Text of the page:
Productivity can be key tool to boost wages in Australia
This is according to Mark Wooden, a professorial fellow at the Melbourne Institute of Applied Economic and Social Research.
Professor Wooden’s calculations of average annual wages in OECD nations showed that real wages growth averaged just 0.7% in each year from 2011 to 2021 in countries where multi-employer bargaining was dominant.
In contrast, in countries where company-level bargaining dominated, his calculations revealed that average real wage growth was 1.1% a year. Eastern European countries where wage increases can come more easily through productivity growth were excluded.
Employment minister Tony Burke has said multi-employer bargaining would be part of legislation to overhaul the industrial relations system this year. So far, the Council of Small Businesses Australia is the only industry group to express support, with others being more cautious.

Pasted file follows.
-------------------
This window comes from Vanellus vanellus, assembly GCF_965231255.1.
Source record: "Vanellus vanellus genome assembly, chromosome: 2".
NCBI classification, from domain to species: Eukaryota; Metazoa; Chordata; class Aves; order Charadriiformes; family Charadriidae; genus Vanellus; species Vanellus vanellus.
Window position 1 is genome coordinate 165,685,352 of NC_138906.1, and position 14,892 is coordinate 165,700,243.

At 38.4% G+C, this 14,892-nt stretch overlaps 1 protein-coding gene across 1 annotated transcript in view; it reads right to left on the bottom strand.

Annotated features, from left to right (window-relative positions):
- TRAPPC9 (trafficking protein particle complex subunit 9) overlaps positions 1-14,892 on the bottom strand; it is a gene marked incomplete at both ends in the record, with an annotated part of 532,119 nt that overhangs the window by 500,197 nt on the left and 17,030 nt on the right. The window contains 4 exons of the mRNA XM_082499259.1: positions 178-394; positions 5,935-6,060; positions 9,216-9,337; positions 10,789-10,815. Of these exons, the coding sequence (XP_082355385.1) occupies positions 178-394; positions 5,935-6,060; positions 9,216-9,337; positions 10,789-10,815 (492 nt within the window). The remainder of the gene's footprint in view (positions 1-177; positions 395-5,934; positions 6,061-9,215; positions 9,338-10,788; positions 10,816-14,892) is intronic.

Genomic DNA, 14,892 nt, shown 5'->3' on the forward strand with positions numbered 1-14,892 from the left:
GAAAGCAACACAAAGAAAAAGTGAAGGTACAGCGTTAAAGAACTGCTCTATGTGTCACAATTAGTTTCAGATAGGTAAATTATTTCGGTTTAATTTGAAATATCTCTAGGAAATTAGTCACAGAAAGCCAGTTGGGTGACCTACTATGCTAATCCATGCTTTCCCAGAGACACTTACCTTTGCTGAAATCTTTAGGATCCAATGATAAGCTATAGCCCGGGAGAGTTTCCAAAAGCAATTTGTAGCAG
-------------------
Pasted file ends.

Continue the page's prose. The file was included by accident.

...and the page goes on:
Professor Wooden, also a member of the Fair Work Commission’s annual wage review expert panel but speaking only in his personal capacity, said Australia was not alone in experiencing low wage growth.
“There is no magic panacea to getting wage growth,” he said adding that a far better path for the Government would be to focus on productivity.
“What we really want is for wages to follow productivity. Multi-employer bargaining by definition breaks it,” Professor Wooden said, reported The West Australian.